Elon Musk Redirects Starlink Satellites to Support Ukraine, Will It Work

Elon Musk Redirects Starlink Satellites to Support Ukraine, Will It Work

Some have hypothesized that Elon Musk views himself as a real-life Tony Stark or Bruce Wayne, and that if this is the case, the Ukraine situation may have provided him with an opportunity to play out his fantasies — he claims to be delivering satellite internet service to the nation. It’s too early to know which category this will fall into, given Musk’s track record of both spectacular achievements and embarrassing failures, but a lot of lives might be on the line. When knowledge is power, having access to the Internet is essential. It is necessary for the people of Ukraine to mobilize military and volunteers in the face of invasion, to inform citizens on when and where to evacuate, and to communicate their efforts to the rest of the world.

Transmission towers and other infrastructure are likely targets, as this is unlikely to have passed Vladamir Putin’s observation. Mykhailo Fedorov, Ukraine’s vice prime minister, had an idea and took advantage of the fact that the system was still partly functional to request help from the one individual who might be able to help. Even Musk’s detractors are commending him on this one, with comments like “don’t make me like the man.”

However, the conversation almost happened at the same time as the announcement that Virgin Hyperloop, whose tubes are created by Musk’s Boring Company and were inspired by his idea, is laying off half of its workforce. Along with Tesla and SpaceX’s enormous triumphs, there have been a slew of great ideas that have failed miserably.

Despite the loss of some satellites due to a recent solar storm, Starlink presently has over 2,000 satellites broadcasting and receiving data in space. Getting people to prioritize Ukraine while they’re in the appropriate area of the world wasn’t the difficult part. Each satellite is said to be capable of supporting 2,080 users, which is a big boost but far from enough for a country with 43 million people. More crucially, a ground-based terminal is required to connect to Starlink. Ukraine is likely to have a few – official figures aren’t available – but it isn’t a worldwide hotspot. Musk may have promised “more terminals,” but transporting them to a combat zone and operationalizing them might be difficult.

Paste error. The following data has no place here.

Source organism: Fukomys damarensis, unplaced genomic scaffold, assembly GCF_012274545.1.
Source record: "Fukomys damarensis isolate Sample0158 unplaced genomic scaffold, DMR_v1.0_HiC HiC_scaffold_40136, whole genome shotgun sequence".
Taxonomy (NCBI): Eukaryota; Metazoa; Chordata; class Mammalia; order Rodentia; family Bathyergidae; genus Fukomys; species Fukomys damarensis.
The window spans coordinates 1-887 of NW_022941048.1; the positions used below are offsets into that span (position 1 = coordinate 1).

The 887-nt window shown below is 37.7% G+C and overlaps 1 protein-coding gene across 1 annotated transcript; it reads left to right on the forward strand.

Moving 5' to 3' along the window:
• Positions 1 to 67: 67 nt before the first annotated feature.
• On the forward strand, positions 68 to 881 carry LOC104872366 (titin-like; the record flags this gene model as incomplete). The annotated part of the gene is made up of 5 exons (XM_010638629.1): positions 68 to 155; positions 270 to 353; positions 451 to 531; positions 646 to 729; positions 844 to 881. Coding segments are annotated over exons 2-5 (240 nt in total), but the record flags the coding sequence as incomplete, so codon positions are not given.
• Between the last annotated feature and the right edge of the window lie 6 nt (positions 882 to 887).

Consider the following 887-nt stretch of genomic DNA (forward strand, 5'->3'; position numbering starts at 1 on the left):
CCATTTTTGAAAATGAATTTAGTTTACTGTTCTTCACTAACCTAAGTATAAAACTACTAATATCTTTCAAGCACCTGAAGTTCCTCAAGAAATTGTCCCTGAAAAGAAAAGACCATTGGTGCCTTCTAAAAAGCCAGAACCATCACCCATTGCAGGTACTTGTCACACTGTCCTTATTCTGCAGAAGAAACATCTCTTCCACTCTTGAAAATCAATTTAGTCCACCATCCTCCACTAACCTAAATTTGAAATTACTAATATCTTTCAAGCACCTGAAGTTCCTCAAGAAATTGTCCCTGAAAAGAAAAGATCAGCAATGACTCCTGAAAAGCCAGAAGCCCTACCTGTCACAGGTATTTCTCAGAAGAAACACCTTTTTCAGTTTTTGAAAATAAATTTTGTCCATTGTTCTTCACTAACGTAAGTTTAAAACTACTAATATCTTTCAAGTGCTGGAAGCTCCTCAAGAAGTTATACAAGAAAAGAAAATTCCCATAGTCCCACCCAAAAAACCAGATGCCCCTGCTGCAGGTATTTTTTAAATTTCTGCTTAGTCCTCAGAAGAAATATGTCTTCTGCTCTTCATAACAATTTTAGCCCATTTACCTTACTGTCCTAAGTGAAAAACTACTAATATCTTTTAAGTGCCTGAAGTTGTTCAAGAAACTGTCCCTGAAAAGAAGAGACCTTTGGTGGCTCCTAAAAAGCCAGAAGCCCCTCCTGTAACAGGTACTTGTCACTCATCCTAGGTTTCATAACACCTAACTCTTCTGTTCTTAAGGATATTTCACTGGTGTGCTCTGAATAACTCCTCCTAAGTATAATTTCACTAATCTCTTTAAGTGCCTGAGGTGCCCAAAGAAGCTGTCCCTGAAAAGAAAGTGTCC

Furthermore, while Starlink’s performance in ideal conditions is incredible, users have experienced significant interference from nearby trees or buildings. Maintaining line-of-sight with Starlink satellites travelling over different regions of the sky necessitates being the tallest thing around. Even yet, wind and rain can have a significant impact on performance. Even if the energy supply remains on to allow it, uploading more of the recordings that have helped build morale and make the world aware of possible future war crimes may not go well.

Ukrainians aren’t the only ones that have trouble getting online. Numerous allegations have surfaced of Russian soldiers becoming disoriented as a result of locals tampering with traffic signs. If they had access to Google Maps, that wouldn’t be the case, therefore the invading force may strive to seize rather than destroy terminals. Many observers, beginning with those who were adamant that it would never happen, have been shown wrong by Russia’s invasion of Ukraine. Those who predicted Russian forces would conquer Kyiv in a week are likely to be disappointed. Many individuals online believe Starlink will fix Ukraine’s Internet difficulties, while others believe it will be a complete failure. One of the deciding variables in the conflict might be whether either side understands what they’re talking about, or if the truth falls somewhere in the middle.